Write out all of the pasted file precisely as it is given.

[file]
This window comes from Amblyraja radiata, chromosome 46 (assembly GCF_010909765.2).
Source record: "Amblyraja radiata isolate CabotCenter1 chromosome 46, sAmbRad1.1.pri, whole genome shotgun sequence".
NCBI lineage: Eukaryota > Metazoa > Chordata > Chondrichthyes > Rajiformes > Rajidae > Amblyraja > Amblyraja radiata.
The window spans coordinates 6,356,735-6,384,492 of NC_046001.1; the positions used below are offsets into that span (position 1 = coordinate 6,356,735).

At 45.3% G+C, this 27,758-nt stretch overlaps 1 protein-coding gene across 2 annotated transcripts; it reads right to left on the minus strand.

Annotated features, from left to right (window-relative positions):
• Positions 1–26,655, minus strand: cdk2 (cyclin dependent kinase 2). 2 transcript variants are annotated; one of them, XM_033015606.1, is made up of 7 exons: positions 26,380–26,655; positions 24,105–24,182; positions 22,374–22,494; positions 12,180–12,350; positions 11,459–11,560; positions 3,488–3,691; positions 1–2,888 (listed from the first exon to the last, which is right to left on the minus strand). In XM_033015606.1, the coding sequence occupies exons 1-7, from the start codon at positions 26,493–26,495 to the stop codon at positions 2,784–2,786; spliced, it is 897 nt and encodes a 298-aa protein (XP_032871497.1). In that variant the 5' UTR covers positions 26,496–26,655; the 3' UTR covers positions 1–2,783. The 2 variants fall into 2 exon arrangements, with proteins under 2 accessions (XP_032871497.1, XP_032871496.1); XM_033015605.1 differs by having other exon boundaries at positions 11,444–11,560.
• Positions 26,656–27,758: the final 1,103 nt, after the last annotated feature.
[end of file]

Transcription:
This window comes from Amblyraja radiata, chromosome 46 (assembly GCF_010909765.2).
Source record: "Amblyraja radiata isolate CabotCenter1 chromosome 46, sAmbRad1.1.pri, whole genome shotgun sequence".
NCBI lineage: Eukaryota > Metazoa > Chordata > Chondrichthyes > Rajiformes > Rajidae > Amblyraja > Amblyraja radiata.
The window spans coordinates 6,356,735-6,384,492 of NC_046001.1; the positions used below are offsets into that span (position 1 = coordinate 6,356,735).

At 45.3% G+C, this 27,758-nt stretch overlaps 1 protein-coding gene across 2 annotated transcripts; it reads right to left on the minus strand.

Annotated features, from left to right (window-relative positions):
• Positions 1–26,655, minus strand: cdk2 (cyclin dependent kinase 2). 2 transcript variants are annotated; one of them, XM_033015606.1, is made up of 7 exons: positions 26,380–26,655; positions 24,105–24,182; positions 22,374–22,494; positions 12,180–12,350; positions 11,459–11,560; positions 3,488–3,691; positions 1–2,888 (listed from the first exon to the last, which is right to left on the minus strand). In XM_033015606.1, the coding sequence occupies exons 1-7, from the start codon at positions 26,493–26,495 to the stop codon at positions 2,784–2,786; spliced, it is 897 nt and encodes a 298-aa protein (XP_032871497.1). In that variant the 5' UTR covers positions 26,496–26,655; the 3' UTR covers positions 1–2,783. The 2 variants fall into 2 exon arrangements, with proteins under 2 accessions (XP_032871497.1, XP_032871496.1); XM_033015605.1 differs by having other exon boundaries at positions 11,444–11,560.
• Positions 26,656–27,758: the final 1,103 nt, after the last annotated feature.